never without a certain amount of frustration, life being
never as beautiful or perfect as they had been led to expect—
their wry humor, dry laugh, yet nothing but praise and charm
for the children: “Oh honey, oh sweetness, oh darlin’,”
as though we were the loveliest confections, too pretty to eat—
saved for themselves the scathing insults:
“Stupid, stupid, stupid,” at little mistakes—spilled sugar,
a bad marriage, teaching us young to be infinitely generous
with others. I decided to retrieve their softly dropped r’s:
dinner party, otherwise, suppertime, motherhood,
their language the patois of defeat, a desuetude I rejected.
They mostly died before seventy, their permanent disappointments
turned inward, though nothing as showy as cancer, heart attack,
stroke. Just a gradual shrinkage, the slow flaking of paint
on an old house, its imperceptibly liquid panes.
Oh ladies, I would like to clasp you to my grown-up bosom
(a word you used freely, it used to embarrass me no end),
smooth the puzzlement from the cracked glaze of your faces,
and soothe, “Not stupid. Honey. Sweetness. Beautiful aunts,
aunts of my youth.” I see you, in mind’s eye, sighing back at me,
a chorus wreathed in smoke, languid movements of the wrist:
“Oh darlin’,” you begin, “Let me tell you about the time . . . ”
Lost. Unsalvageable. Lovely.

Tuesday, April 25, 2023

French Chocolates by Ellen Bass


If you have your health, you have everything

is something that's said to cheer you up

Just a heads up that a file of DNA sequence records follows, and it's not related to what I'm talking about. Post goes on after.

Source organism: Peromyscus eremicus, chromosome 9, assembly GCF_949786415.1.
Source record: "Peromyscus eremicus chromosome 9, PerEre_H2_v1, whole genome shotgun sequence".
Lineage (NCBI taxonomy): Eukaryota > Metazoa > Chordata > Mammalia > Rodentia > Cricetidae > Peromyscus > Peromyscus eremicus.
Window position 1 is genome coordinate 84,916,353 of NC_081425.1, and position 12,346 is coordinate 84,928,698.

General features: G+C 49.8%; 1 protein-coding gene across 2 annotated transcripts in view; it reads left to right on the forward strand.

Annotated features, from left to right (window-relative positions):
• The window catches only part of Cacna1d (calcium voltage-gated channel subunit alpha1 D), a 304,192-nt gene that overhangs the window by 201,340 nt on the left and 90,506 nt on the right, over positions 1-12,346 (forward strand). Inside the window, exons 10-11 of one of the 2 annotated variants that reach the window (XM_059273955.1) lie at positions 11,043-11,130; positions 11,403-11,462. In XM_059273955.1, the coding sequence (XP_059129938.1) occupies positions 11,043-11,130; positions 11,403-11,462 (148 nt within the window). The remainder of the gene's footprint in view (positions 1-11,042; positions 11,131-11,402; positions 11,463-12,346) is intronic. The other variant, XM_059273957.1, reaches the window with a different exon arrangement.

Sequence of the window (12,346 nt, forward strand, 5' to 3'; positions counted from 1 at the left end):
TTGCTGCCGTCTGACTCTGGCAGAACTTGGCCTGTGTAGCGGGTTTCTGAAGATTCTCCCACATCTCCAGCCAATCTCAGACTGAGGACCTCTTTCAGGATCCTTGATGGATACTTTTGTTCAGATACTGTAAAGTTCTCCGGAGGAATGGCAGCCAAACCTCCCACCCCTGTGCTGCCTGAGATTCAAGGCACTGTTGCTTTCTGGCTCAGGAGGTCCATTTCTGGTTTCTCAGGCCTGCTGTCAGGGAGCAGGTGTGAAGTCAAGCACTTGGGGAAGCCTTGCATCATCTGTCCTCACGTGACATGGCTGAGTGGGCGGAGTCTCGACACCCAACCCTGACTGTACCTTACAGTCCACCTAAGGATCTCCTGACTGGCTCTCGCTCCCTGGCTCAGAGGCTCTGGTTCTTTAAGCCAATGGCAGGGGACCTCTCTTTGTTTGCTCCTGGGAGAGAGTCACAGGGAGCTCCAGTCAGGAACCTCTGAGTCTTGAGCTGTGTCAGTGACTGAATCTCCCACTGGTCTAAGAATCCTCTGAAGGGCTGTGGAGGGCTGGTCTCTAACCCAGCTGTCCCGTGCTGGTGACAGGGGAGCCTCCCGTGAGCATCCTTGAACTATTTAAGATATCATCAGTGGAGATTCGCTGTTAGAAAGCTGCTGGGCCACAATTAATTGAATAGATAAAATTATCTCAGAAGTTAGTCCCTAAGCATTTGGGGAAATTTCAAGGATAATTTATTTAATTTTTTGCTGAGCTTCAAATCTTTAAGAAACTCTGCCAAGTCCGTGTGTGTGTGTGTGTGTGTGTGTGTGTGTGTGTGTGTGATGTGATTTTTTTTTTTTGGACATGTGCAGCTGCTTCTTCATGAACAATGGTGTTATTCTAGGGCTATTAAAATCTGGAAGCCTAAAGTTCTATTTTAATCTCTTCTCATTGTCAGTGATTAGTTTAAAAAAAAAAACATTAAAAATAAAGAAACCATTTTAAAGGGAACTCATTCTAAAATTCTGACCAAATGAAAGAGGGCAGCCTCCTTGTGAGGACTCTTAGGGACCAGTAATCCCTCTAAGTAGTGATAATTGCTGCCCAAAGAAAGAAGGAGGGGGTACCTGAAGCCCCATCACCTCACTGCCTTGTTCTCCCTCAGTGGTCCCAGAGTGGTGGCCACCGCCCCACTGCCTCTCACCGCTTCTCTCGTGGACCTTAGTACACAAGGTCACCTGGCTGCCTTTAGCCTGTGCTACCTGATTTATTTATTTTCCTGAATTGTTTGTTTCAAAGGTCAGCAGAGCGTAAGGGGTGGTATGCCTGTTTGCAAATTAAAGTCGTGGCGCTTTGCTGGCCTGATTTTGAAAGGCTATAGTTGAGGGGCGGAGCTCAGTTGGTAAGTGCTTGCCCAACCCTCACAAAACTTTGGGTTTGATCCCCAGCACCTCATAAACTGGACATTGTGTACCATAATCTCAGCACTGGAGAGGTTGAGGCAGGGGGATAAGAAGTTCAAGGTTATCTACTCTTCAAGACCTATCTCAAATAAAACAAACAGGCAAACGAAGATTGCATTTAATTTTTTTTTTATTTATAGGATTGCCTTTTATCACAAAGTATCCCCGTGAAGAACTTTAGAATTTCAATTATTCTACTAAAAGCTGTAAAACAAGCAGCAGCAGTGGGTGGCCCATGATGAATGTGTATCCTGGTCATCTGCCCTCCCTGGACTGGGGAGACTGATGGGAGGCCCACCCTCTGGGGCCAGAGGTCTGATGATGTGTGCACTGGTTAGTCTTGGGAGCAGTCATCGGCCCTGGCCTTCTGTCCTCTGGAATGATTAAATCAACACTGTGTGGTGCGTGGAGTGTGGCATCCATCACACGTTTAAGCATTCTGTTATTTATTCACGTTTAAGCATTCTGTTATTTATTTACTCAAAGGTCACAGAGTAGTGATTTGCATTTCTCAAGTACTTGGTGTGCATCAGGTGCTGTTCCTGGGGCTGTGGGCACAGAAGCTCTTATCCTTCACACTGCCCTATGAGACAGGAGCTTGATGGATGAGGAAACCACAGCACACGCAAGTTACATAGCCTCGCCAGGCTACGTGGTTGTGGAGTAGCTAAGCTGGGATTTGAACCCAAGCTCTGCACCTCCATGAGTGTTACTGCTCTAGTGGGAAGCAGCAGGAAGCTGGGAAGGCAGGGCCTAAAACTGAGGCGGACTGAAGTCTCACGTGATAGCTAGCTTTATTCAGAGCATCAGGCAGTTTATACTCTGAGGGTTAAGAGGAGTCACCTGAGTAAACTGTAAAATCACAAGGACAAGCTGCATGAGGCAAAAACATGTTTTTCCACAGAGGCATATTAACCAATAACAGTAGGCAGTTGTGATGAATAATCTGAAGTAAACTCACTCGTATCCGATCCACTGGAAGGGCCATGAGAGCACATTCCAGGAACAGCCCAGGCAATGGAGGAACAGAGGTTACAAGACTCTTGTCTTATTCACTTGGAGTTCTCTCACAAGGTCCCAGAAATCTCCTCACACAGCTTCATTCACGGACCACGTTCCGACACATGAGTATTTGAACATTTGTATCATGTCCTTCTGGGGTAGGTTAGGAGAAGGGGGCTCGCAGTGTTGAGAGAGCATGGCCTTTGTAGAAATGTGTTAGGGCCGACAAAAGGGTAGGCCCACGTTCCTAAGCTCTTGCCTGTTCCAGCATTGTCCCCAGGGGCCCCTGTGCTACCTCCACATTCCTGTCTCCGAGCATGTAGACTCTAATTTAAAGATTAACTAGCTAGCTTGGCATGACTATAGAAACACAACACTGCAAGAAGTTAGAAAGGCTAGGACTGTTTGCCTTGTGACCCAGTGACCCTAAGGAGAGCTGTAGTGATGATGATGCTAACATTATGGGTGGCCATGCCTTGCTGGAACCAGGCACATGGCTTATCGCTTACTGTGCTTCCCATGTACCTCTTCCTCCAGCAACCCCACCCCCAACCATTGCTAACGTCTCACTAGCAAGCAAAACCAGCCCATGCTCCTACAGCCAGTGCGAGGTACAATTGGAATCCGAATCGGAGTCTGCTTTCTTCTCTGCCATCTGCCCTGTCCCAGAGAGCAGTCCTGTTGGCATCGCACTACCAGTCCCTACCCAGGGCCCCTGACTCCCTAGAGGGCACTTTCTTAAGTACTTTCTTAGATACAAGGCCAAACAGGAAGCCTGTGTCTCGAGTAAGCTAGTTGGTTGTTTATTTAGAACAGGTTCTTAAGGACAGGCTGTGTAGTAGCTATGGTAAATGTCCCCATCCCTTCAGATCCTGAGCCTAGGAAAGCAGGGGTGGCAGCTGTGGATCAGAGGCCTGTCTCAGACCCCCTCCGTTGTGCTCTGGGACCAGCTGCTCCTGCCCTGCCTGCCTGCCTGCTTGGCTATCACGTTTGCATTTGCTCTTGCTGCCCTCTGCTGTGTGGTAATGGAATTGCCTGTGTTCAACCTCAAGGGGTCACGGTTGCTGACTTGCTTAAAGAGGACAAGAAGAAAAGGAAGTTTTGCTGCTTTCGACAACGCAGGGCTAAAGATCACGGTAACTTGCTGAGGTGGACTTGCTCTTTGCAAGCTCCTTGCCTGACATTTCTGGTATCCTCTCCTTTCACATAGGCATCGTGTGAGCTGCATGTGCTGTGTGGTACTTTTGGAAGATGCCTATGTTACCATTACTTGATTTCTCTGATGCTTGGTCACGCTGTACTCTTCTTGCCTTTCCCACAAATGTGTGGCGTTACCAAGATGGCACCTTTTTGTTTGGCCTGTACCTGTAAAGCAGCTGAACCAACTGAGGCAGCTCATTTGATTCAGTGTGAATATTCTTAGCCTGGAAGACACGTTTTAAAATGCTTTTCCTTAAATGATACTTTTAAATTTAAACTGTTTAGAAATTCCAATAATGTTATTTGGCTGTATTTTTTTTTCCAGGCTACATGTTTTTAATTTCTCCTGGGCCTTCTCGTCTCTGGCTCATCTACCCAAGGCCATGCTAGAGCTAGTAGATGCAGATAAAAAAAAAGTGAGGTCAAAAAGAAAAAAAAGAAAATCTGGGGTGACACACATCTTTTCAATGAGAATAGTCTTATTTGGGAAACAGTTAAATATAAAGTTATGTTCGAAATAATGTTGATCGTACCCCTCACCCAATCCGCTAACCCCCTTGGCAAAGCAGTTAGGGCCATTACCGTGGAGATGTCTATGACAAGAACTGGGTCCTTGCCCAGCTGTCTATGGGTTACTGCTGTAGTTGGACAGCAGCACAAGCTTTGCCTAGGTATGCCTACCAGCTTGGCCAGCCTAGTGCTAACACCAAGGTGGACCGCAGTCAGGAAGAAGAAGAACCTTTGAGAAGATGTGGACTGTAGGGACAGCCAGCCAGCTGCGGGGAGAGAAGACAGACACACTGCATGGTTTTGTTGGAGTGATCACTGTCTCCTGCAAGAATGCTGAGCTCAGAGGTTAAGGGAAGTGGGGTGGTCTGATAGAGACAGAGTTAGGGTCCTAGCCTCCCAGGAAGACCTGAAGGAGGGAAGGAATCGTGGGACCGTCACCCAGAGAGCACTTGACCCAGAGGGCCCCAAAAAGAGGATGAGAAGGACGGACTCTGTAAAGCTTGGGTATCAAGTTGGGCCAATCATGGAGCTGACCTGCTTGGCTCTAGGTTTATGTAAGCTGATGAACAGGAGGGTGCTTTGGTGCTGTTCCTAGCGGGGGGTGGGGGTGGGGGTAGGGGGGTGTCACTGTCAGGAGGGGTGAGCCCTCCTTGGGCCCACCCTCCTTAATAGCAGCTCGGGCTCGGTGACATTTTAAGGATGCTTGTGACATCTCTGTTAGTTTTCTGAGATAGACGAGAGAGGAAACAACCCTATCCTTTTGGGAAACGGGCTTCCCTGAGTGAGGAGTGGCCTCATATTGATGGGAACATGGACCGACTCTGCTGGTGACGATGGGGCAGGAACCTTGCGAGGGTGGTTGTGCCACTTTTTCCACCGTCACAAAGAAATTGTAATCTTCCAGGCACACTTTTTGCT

when you come home early and find your lover

arched over a stranger in a scarlet thong.

Or it could be you lose your job at Happy Nails

because you can't stop smudging the stars

on those ten teeny American flags.

I don't begrudge you your extravagant vitality.

May it blossom like a cherry tree. May the petals

of your cardiovascular excellence

and the accordion polka of your lungs

sweeten the mornings of your loneliness.

But for the ill, for you with nerves that fire

like a rusted-out burner on an old barbecue,

with bones brittle as spun sugar,

with a migraine hammering like a blacksmith

in the flaming forge of your skull,

may you be spared from friends who say,

God doesn't give you more than you can handle

and ask what gifts being sick has brought you.

May they just keep their mouths shut

and give you French chocolates and daffodils

and maybe a small, original Matisse,

say, Open Window, Collioure, so you can look out

at the boats floating on the dappled pink water.

Monday, April 24, 2023

Frame by Ann Medlock



  • “Gentlemen, set your frames.
  • This here dance starts simple
  • and gets tricky real fast.
  • Your lady cannot do
  • the necessary turns and
  • flourishes if you do not
  • give her frame.
  • But if you got
  • steady shoulders,
  • rock-strong arms,
  • sure footing,
  • then there she goes,
  • twirling, double-timing,
  • knowing she can count on you
  • for balance. Give way
  • when she swings out,
  • when she’s off balance—
  • her spin will take her down.
  • Then you got one bruised and
  • limping little lady, don’t you know?”
  • You ask what I need from you
  • as I rescript my life, ending what
  • I thought it was and spinning into
  • what it may really be. No actions,
  • no words are needed, only frame,
  • only the pinpoint touch of your
  • solid presence, only the still point
  • without which there is no dance,
  • and we know there is only the dance.
     - - - Ann Medlock

Sunday, April 23, 2023

Favorite Book of the Year, so far


I read a lot of books. (You know that, right?😊 )

This year, so far, I have read a little more than 60 books.

Silence of the Seamaid by Ann Medlock is, so far, my favorite.

This excerpt from Elana Sztokman’s review sums it up perfectly - "Silence of the Seamaid is an engaging, enraging, and inspiring story about women and the will that it sometimes takes for them to simply live."